We happy and we sad
By Dr Selwyn R. Cudjoe
December 13, 2021
"God don't sleep! We want change. The ghetto youth, the old, the young, everybody come out because we want change and if Farley and the PDP do stupidness, we voting them out, too."
—Lisa Mulcare, Express
On August 2, 2020, prior to the general election in T&T, in a column entitled "Why I support UNC this time around", I wrote: "Although PNM began as a movement that was cognisant of the needs of the under-class Indians and Africans alike—over the years it has come to take the support of black people for granted. One only has to look at the conditions under which many black people in depressed communities live to recognise that they have not been the recipients of PNM's loving and tender care."
I had hoped a UNC victory would make PNM realise it was failing its black citizens.
PNMites berated me for taking this position. Members of my immediate family were angry that I supported the UNC, "dat Indian party", rather than PNM, "we black party". Some of my dearest friends concluded that I betrayed them, the party, and black people, and I should be ashamed of myself.
Meanwhile, Tobagonians were watching and waiting. Once their opportunity arose, they made their feelings known. In the January 2021 election, 13,288 people voted for the PNM; 12,796 voted for the Progressive Democratic Patriots (PDP), signalling to the PNM hierarchy that they weren't satisfied with their stewardship.
Believing they could still control the fate of Tobagonians, the PNM hierarchy supported an expansion of the seats in the Tobago House of Assembly (THA) from 12 to 15 to ensure the results it wanted. They were mistaken. The PDP won 14 of those 15 seats with 16,932 votes. PNM received 11,943 votes, which is fewer than they received in January. It was an indication that Tobagonians were fed up with PNM's arrogance and Keith Rowley's hubris.
As if to rub salt in the PM's wounds, the two PNM candidates (Kwesi Des Vignes and Laurence Hislop) from Mason Hall, the PM's home town, were defeated in the January and December elections, respectively.
On August 2, 2020, I assured my readers: "I remain a member of the PNM but membership of this great institution demands more than blind loyalty. In this day and time, no one should vote for policies that ensure one's enslavement. One should support what's in the best interest of one's group and the society at large."
This is why I felt vindicated when Velma Reid, an 80-year-old woman from Belle Garden, Tobago, noted: "I have voted PNM all my life, but this time around I felt we need change and development. We need more for young people especially."
She continued: "When he (Augustine) left school, Mr London was the Chief Secretary, and when he gave him his medal he told Mr London, ‘one day I coming to sit in your chair'. And I live to see it, that he is going to sit in that chair. I feel proud of him. He is young, but if he put he mind to it and go after it, he will make it. So we have to give him a chance and watch." (Express, December 8)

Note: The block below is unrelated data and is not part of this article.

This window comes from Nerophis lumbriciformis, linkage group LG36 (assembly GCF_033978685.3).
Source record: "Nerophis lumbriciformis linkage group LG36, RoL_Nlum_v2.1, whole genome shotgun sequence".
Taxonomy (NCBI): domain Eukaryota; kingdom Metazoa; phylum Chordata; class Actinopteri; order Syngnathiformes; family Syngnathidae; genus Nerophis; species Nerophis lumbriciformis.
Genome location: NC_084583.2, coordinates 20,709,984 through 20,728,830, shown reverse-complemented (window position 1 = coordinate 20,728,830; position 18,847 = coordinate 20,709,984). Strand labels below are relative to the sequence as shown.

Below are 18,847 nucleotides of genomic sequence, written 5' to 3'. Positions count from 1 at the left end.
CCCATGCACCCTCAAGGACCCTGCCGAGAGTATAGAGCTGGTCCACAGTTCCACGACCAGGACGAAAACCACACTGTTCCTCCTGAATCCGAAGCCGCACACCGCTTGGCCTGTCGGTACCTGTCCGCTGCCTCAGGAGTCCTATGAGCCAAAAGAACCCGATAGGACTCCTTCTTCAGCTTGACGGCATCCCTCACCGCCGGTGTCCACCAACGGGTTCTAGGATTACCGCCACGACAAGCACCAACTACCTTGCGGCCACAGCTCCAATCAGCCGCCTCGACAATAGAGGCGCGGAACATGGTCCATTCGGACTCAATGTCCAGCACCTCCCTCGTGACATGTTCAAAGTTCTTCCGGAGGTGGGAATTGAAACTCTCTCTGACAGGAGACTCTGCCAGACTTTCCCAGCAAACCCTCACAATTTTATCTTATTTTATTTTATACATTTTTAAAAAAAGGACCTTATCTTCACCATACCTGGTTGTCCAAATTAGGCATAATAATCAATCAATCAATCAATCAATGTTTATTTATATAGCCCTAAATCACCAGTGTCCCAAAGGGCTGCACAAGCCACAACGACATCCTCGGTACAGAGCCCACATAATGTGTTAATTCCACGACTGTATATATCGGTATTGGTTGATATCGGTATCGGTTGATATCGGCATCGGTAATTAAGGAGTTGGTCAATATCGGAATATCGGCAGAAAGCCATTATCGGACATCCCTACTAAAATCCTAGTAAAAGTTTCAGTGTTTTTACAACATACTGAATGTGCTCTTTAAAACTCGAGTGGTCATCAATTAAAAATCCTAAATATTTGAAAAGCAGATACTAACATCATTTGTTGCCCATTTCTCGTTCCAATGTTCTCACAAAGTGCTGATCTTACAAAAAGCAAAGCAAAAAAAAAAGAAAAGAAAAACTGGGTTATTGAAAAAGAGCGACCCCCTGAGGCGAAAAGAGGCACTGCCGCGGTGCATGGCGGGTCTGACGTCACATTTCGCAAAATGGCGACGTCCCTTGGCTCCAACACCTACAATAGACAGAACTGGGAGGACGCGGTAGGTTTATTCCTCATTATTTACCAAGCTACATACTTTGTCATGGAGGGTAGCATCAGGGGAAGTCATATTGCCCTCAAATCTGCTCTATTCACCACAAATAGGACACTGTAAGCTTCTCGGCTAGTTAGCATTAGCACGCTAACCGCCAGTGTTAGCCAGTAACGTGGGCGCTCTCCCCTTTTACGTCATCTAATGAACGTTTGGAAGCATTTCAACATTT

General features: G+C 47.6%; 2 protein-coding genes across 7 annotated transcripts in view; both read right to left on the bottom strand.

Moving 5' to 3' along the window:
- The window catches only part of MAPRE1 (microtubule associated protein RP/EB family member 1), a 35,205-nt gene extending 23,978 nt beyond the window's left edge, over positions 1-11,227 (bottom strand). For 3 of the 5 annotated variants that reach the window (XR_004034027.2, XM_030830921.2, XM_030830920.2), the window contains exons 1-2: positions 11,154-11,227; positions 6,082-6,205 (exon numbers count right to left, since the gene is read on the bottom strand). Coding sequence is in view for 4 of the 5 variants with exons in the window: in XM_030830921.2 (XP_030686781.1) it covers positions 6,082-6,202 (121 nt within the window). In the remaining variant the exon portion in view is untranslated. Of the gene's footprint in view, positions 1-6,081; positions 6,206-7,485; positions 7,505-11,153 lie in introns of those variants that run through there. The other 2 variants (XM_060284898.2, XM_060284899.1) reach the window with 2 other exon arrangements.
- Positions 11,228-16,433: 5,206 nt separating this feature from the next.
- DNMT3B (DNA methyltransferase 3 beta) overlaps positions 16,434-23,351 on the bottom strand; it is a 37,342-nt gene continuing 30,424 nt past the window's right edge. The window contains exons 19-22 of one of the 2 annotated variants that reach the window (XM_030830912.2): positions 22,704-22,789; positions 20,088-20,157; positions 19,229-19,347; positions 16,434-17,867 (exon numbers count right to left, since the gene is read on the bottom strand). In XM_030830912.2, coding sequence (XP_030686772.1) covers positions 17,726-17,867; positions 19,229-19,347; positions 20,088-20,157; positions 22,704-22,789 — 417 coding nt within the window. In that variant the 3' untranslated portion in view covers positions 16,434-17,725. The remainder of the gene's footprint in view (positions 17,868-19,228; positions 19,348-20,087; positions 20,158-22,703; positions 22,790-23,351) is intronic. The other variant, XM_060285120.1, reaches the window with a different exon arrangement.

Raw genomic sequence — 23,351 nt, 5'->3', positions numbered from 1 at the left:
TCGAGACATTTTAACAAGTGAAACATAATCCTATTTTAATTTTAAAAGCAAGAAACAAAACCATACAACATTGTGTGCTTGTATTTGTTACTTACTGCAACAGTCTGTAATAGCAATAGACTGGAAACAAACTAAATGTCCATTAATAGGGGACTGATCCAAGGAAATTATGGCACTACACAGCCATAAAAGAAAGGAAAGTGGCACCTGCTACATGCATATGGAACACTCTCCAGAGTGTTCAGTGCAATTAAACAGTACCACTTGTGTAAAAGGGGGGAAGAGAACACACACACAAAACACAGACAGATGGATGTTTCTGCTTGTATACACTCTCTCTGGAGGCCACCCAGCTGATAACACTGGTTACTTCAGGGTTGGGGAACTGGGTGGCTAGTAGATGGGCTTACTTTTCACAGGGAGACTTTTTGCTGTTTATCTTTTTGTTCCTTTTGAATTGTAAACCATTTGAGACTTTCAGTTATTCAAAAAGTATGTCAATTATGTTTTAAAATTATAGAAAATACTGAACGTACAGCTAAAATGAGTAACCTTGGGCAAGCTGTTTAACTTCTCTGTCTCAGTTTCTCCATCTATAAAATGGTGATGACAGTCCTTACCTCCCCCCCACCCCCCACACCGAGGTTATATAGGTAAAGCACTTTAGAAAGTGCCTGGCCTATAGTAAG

This is how deep the feelings of true PNM members lie. Reid is two years older than I am. I can relate. PNM has neglected its grassroots members for too long.
PDP deputy leader Farley Augustine was modest and even-tempered in victory. He has been within the ambit of PNM long enough to know the frustrations and betrayal of long-standing PNM members. This is why he warned in his victory speech:
"This win should also be a message to the Central Government being led by a Tobago-born Prime Minister that you cannot treat Tobagonians the way you want. We will reject that and we have rejected that. Let this win be a strong message, Mr Prime Minister, that we in Tobago have rejected your bullying tactics... I urge you not to spite Tobago because Tobagonians I know are mighty enough to also get rid of you. Let that be a warning that you ought to respond to us in a dignified way." (Express, December 7)
Even the winning PNM candidate, Minority Leader Kelvon Morris, felt the PNM had grown away from its people. Asked why he thought PNM lost the election, he responded: "People did feel that we were out of touch and were not responding to their needs and concerns, which engendered some disenchantment." (Express, December 9)
This is not a time to gloat or to be loose of tongue. It is a time to be reflective; a time to think how a massive party, whose money bags were full to overflowing, could lose an election so overwhelmingly. Abraham Lincoln was reputed to have said: "You can fool all the people some of the time and some of the people all the time, but you cannot fool all the people all the time."
Many of the staunchest PNM members are saddened yet happy at the PDP's victory. On Thursday evening, a higher-up member of the PNM said to me: "We happy and we sad. Happy we lost so it could send a message to the Prime Minister, but sad because we are PNM. We want our party back."
Augustine was successful because he realised respecting one's people is the first law of political life. Change is the order of the day, but as Lisa Mulcare reminded us: "If Farley and the PDP do stupidness, we will vote them out, too."
The PNM hierarchy in Trinidad should be aware of the attitudes of the Reids and Mulcares. It could mean the difference between victory and defeat in 2022 local elections.
Prof Cudjoe's e-mail address is email@example.com. He can be reached @ProfessorCudjoe
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The Slave Master of Trinidad by Dr. Selwyn R. Cudjoe